Wednesday, 8 June 2016

Passing The Buck


We've been forwarded details of another example of environmental ineptitude (or neglect) from Ceredigion County Council and the Welsh Government. We've been given permission to reproduce the details here. It's certainly a typical case.

A number of people had reported shopping trolleys dumped in the river at Aberystwyth. Ceredigion County Council are responsible for dealing with flytipping and litter in Ceredigion (a job they fail at miserably). The trolleys were in shallow water by the edge - a Council worker could have safely waded in and removed them easily at that point.

A number of reports of shopping trolleys in the river 
at Aberystwyth - why wasn't the Council doing anything?
From FixMyStreet.

When the trolleys were found to be still in the water it was followed up with Ceredigion County Council, who responded by saying they weren't responsible for it, and to try contacting Natural Resources Wales. They didn't even forward the details on, just washed their hands of the issue.



Natural Resources Wales are part of the Welsh Government. When they were contacted they responded by saying it was nothing to do with them ... end of story, from their point of view.

And while all this responsibility-denying was going back and forth some of the trolleys have washed into the sea, adding to marine pollution. This is ridiculous. Can you imagine if all public services took this approach?
Phone answered. "Hi, this is the police, what can we do?"
"Someone's being threatened in the shopping centre."
"Mmm. Not really our jurisdiction. See the site security."
Person finds site security. Situation explained to them.
"Sorry. We don't deal with that, it's a police matter."
Rings the police again, complains. Police and site security both say "We take your complaints seriously and will get back to you within 14 working days with a response."
Silence follows.
The threat escalates into a mugging.
At that point the person didn't give up, and instead wrote a letter to both bodies, which we think is a really good example, and includes some stuff about law we didn't know (and will no doubt use ourselves in future). We'll paste the whole thing in.
Dear Ceredigion County Council and Natural Resources Wales,

I am copying this to both of you because it is a formal complaint to both bodies about the unhelpfulness of your replies. Trolleys and other items dumped into rivers are an environmental problem, a wildlife issue, a litter problem, and a possible safety issue (kayakers, swimmers, paddlers). As such their removal should be covered by one or both of your organisations. Instead, as the email chain below shows, Ceredigion County Council denied that it is anything to do with them, and said to go elsewhere (not even having the courtesy to forward an email on to the body that is supposedly responsible); then Natural Resources Wales replied and said it is not their problem either. Something is very wrong here. It is obviously someone’s responsibility; yet both likely bodies are refusing to take any responsibility. Beyond the general poor service this displays, I believe both bodies are thereby in breach of the Well-being of Future Generations Act (WBFG Act).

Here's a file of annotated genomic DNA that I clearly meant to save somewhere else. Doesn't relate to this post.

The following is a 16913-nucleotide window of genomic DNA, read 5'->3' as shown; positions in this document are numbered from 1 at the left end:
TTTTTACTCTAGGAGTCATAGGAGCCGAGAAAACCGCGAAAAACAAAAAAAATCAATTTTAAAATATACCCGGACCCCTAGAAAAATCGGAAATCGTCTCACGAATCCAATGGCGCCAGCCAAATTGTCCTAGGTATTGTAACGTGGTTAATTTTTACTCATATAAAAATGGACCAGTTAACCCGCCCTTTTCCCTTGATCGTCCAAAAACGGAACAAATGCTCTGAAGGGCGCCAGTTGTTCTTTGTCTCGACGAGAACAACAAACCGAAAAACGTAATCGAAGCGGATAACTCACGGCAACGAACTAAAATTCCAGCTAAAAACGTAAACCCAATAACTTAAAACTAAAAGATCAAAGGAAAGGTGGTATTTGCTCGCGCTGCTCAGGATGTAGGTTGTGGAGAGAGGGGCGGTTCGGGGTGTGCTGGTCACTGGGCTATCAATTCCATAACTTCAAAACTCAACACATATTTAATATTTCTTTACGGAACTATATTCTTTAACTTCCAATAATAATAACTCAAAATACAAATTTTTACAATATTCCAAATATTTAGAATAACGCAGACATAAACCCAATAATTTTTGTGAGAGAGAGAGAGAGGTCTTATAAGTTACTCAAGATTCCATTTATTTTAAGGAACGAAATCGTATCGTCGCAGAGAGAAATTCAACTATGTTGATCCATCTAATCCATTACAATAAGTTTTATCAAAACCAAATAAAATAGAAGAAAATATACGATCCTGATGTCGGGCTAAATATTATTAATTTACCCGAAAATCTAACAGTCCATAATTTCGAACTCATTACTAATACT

Complaint


I think it would be beneficial to reflect on the situation of multiple metal trolleys in rivers. It may seem like a trivial matter, one that can be passed from organisation to organisation, but, ultimately, people are compromising the future well-being of the planet for future generations, through an inability, or unwillingness to work together or to fix things that improve the environment.

The Well-being of Future Generations Act (WBFG Act) places a statutory duty on specific public bodies (including Ceredigion County Council and Natural Resources Wales) to think more about the long term, to work better with people and communities and each other, and to look to prevent problems and take a more joined-up approach. These are covered by the five ways of working, particularly prevention and collaboration.

I think every one of these has been highlighted as not working in this case of the trolleys in the river.

•    CCC and NRW are not thinking about the long term – if you do not remove the trolleys and other litter they will either be washed down into the sea and then washed up on the beach, or they will get lodged on the riverbank and rust and pollute the land and river/marine environment. Either way, they will remain an unnatural part of the environment for decades.